5 all-too-common myths about taxes people refuse to stop believing
- Ramit Sethi is the author of the New York Times bestseller "I Will Teach You to Be Rich" and writes for more than 1 million readers on his website, I Will Teach You to Be Rich.
- He's found that many people seem to be holding onto myths about taxes, no matter how far they are from the truth.
- Those myths include the fact that getting a tax refund is always bad, that it's better to earn less so you can pay less in taxes, and that rich people don't pay any taxes.
In my life, I've learned that people really, really like to spout a lot of nonsense about things they don't fully understand, including about taxes and how they work.
And I've found that they like being told they're wrong even less.My goal is not just to prove people wrong, but to help you make better, informed decisions about your taxes, based on facts.
Here are five common myths about taxes that people get wrong.
TAX MYTH #1: Getting a tax refund back is bad
Anyone ever tell you that getting a tax refund back is bad because you've given Uncle Sam an interest-free loan? The argument here is that you get, say, $600 back from the government. You've supposedly made a money mistake by overpaying because Uncle Sam made an interest on this money when you could've.
The reality is, you would have spent that money anyway.
We know this because small tax refunds that are gradually added to your paycheck get spent. Big tax refunds get saved or used to pay off debt.
Technically, the math may tell you to not get a tax refund and owe the government money come tax season, but who actually wants to pay a huge lump of sum? What would you do if you didn't have it?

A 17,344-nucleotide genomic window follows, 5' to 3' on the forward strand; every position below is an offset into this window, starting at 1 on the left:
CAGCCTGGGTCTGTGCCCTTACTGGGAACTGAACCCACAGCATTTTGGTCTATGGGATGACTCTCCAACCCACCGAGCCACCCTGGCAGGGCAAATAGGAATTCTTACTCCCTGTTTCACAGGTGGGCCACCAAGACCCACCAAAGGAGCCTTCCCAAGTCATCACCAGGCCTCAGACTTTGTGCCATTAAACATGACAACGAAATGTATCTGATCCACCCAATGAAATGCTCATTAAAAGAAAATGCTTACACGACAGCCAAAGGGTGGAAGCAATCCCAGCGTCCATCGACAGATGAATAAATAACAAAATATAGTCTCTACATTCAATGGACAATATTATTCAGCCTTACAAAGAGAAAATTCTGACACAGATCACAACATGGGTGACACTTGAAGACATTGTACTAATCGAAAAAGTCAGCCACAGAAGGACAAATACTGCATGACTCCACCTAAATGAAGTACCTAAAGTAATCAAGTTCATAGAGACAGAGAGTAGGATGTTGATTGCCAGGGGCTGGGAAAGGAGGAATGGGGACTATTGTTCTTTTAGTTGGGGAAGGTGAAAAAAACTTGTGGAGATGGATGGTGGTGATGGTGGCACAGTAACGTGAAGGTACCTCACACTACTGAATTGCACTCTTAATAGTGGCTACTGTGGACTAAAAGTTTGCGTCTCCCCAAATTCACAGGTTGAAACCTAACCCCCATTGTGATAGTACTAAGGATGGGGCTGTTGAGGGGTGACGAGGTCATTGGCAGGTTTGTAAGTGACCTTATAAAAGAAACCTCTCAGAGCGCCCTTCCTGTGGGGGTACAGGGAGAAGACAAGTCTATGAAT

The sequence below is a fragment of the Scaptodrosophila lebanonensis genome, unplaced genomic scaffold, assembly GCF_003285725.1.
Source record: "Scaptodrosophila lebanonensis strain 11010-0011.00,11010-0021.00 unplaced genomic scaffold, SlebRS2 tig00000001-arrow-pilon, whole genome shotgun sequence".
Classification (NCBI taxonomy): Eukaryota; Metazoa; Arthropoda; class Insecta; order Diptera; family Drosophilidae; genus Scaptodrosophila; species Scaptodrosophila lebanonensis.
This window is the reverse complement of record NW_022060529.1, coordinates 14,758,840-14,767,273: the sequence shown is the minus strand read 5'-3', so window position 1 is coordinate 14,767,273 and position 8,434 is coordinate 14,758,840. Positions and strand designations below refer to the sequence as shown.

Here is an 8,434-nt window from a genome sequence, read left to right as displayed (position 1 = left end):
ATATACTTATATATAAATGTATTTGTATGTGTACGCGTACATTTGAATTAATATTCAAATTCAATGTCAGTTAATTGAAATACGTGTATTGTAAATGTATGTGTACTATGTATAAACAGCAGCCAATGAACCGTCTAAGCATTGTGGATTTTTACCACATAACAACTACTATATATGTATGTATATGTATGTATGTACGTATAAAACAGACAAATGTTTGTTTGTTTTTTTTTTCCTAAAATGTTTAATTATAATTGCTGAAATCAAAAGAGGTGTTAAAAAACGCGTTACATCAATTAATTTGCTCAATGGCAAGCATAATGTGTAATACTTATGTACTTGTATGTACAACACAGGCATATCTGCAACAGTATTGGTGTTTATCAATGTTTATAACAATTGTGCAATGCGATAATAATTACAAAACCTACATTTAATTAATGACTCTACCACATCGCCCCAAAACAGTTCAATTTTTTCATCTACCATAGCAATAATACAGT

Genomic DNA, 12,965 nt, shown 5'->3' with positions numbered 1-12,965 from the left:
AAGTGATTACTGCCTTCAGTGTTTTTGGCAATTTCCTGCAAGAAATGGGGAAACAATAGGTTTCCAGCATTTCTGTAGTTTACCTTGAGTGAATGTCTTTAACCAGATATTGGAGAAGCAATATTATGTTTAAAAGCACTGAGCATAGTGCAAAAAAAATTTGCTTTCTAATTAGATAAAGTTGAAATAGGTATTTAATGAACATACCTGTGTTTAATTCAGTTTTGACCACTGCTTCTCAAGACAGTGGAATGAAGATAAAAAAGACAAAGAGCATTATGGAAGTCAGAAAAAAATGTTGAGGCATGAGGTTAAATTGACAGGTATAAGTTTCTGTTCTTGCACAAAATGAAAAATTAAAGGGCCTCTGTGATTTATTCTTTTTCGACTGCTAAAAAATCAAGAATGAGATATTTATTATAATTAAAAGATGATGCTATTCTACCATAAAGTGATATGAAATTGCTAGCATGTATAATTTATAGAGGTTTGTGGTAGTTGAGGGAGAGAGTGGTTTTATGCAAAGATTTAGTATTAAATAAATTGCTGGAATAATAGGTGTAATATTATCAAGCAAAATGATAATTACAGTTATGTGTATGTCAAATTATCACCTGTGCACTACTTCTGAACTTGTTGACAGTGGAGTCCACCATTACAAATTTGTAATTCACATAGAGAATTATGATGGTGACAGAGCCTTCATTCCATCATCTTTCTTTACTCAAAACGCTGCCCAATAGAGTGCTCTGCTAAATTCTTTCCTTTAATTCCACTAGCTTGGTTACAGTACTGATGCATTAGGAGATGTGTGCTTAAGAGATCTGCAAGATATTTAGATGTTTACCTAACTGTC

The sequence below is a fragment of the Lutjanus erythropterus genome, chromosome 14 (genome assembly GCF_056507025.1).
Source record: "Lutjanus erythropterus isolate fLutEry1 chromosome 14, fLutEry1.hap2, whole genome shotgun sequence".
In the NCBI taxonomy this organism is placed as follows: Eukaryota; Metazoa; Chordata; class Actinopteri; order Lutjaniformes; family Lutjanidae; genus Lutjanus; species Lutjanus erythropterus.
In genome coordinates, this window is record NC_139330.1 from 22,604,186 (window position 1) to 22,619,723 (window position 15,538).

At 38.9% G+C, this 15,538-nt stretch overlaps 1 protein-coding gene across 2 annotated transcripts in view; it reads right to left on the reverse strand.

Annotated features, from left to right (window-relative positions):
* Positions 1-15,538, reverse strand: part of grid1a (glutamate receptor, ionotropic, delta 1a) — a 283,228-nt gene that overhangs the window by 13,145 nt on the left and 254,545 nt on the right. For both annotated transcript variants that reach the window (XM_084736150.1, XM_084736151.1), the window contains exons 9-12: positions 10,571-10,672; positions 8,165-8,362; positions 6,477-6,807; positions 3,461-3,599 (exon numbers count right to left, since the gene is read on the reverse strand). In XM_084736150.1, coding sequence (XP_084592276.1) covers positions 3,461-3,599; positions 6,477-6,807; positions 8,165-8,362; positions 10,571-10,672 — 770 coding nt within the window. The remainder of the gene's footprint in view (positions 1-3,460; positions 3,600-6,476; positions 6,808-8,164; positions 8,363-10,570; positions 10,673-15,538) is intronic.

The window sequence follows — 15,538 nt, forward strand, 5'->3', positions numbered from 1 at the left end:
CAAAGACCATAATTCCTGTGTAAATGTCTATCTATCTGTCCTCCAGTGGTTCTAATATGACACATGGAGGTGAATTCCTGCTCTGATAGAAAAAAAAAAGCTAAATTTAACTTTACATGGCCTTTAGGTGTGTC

In truth, owing $600 to the government would affect your life far more than getting $600 back, meaning it's better to get money back than to owe it. Don't feel bad about getting a tax return and using that money to pay down debt or simply save it. It's great.
And even if we assume for a moment that the government IS making interest off of that $600, how much would that be?
At a high-interest account, that is $1.50 per month in interest - ohhh, cha-ching, you might be able to buy a Subway sandwich after four months or so.
TAX MYTH #2: It's better to NOT make more money to avoid paying more in taxes
I came upon a story via Reddit of someone who turned down a raise because he believed he would actually make less because he'd move into the next tax bracket and pay more in taxes.
Excuse me while I go scream into a pillow. That is utter lunacy.
Please, for the love of god, spend three minutes learning about "marginal tax brackets." (Here's a good primer.) Basically, if you start earning more and move up tax brackets, the "marginal" amount - or the money in the higher tax bracket - is taxed at a higher rate. NOT THE ENTIRE AMOUNT YOU EARN.
Anyone who intentionally turns down money or raises to avoid paying taxes is an imbecile. Yes, I said it. I posted about this on Instagram and watched all the trolls roll in refusing to be proven wrong and even calling me a socialist. Me, a guy who runs a business selling products created by talented employees who I pay. That's the essence of capitalism!
I just don't understand people.
TAX MYTH #3: A ton of tax money goes to foreign aid
People get really angry how their tax money is spent, but actually have NO real clue where that money goes. For example, some people think 10% of our tax money gets spent on foreign aid. In reality, it's only 1%! Here's a quick breakdown of where our tax money actually goes: